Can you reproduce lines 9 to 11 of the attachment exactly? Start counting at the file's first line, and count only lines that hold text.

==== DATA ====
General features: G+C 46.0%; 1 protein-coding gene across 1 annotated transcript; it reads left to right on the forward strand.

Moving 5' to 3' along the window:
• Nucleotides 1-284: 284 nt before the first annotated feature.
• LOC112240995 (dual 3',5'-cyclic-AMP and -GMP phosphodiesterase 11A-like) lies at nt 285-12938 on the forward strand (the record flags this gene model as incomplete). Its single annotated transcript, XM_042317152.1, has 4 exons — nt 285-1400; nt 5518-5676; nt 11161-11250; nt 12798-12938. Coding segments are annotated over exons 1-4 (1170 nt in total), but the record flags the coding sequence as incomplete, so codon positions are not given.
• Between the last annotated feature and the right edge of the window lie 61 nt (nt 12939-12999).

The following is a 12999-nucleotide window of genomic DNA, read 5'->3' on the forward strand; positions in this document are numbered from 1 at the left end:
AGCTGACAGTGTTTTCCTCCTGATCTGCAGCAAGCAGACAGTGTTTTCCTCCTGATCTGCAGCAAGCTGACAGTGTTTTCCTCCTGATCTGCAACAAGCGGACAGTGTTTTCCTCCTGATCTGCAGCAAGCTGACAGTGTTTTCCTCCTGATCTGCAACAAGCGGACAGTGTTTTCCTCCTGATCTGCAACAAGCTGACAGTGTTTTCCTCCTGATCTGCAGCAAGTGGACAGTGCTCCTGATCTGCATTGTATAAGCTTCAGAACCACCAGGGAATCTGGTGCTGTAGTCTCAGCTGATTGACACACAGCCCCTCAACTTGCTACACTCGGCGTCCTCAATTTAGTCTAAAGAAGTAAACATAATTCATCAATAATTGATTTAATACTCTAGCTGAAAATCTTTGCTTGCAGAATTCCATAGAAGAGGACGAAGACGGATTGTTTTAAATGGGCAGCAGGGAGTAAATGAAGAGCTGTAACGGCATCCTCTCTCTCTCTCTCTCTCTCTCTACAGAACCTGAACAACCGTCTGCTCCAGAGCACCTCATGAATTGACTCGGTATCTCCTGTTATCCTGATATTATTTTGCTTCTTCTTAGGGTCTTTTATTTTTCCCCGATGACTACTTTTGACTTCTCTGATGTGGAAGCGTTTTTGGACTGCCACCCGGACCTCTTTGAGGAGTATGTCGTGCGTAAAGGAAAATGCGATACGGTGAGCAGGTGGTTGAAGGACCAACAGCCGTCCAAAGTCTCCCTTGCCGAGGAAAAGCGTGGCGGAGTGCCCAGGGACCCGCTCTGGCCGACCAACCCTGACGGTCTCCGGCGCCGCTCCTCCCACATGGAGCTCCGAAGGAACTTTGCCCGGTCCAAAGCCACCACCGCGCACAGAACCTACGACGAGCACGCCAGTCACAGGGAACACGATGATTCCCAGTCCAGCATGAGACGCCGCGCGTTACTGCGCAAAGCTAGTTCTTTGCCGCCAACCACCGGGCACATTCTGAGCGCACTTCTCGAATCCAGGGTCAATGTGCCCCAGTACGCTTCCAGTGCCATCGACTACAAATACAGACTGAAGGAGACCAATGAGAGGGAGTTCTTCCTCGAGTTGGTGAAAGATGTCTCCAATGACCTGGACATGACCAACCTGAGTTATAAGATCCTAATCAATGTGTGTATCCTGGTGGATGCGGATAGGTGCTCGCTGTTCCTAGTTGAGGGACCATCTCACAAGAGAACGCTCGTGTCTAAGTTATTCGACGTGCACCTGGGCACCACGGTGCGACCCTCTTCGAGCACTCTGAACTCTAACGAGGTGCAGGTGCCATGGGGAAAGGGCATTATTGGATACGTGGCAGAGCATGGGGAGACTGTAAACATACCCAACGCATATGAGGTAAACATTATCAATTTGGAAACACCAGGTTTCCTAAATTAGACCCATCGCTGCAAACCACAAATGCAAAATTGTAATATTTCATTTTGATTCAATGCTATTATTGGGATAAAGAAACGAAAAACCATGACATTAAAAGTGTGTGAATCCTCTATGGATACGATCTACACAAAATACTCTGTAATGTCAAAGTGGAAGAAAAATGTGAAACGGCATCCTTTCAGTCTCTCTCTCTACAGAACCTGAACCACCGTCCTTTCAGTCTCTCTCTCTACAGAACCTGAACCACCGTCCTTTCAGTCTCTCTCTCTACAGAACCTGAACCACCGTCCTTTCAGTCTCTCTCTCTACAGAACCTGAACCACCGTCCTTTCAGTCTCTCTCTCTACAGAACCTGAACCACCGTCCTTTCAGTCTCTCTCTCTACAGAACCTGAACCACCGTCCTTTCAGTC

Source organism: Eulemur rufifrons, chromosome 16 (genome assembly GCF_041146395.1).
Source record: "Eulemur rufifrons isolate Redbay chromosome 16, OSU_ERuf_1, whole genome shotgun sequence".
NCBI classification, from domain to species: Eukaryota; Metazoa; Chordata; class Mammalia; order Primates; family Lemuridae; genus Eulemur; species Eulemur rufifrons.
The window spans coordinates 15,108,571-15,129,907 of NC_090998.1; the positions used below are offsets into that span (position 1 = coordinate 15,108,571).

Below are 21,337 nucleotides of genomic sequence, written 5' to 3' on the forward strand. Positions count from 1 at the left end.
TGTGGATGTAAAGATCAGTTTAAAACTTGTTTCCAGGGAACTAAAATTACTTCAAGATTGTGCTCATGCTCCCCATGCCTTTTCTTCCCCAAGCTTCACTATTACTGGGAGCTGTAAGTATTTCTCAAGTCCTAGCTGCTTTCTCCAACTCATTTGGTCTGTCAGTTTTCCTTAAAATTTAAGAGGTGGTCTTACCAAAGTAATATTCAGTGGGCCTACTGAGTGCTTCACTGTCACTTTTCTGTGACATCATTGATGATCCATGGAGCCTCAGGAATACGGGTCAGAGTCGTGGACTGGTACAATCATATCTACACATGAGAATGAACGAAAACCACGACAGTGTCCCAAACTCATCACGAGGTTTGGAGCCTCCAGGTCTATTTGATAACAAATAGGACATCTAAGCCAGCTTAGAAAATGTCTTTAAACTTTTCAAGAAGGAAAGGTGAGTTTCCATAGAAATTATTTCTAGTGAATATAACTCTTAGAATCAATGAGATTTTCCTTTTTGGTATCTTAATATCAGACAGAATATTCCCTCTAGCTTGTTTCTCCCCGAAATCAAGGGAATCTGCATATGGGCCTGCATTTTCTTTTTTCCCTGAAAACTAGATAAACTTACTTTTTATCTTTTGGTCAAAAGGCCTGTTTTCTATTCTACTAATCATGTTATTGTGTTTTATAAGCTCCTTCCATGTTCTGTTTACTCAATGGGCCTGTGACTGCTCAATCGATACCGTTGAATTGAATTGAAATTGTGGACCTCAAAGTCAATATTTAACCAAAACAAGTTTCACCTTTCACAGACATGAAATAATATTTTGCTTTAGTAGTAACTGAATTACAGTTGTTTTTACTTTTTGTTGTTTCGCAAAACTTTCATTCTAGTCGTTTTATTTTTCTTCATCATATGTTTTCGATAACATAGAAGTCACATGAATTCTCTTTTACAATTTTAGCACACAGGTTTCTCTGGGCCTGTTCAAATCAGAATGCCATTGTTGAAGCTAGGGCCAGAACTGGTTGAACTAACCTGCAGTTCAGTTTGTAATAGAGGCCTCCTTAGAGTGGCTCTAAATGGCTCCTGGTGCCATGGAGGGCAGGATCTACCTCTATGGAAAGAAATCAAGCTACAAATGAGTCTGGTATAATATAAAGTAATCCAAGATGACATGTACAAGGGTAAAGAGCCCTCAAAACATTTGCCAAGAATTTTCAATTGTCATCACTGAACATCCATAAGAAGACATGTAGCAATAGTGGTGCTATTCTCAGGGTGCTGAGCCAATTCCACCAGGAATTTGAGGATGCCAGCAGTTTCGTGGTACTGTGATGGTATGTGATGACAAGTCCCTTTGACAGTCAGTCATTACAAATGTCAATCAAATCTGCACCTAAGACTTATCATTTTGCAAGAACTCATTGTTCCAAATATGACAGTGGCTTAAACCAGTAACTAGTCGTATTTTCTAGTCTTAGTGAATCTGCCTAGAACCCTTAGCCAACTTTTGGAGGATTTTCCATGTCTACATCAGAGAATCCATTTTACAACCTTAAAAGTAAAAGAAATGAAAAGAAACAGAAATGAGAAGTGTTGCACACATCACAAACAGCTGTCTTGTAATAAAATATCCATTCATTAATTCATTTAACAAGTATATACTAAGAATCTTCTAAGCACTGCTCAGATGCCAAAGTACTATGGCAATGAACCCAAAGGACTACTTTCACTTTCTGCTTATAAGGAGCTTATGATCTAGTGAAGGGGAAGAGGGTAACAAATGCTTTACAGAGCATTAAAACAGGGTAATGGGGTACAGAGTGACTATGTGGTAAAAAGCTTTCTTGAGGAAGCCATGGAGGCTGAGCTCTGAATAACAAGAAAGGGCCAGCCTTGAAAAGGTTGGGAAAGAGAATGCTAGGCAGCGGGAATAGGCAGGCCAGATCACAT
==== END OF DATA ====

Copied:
Source record: "Eulemur rufifrons isolate Redbay chromosome 16, OSU_ERuf_1, whole genome shotgun sequence".
NCBI classification, from domain to species: Eukaryota; Metazoa; Chordata; class Mammalia; order Primates; family Lemuridae; genus Eulemur; species Eulemur rufifrons.
The window spans coordinates 15,108,571-15,129,907 of NC_090998.1; the positions used below are offsets into that span (position 1 = coordinate 15,108,571).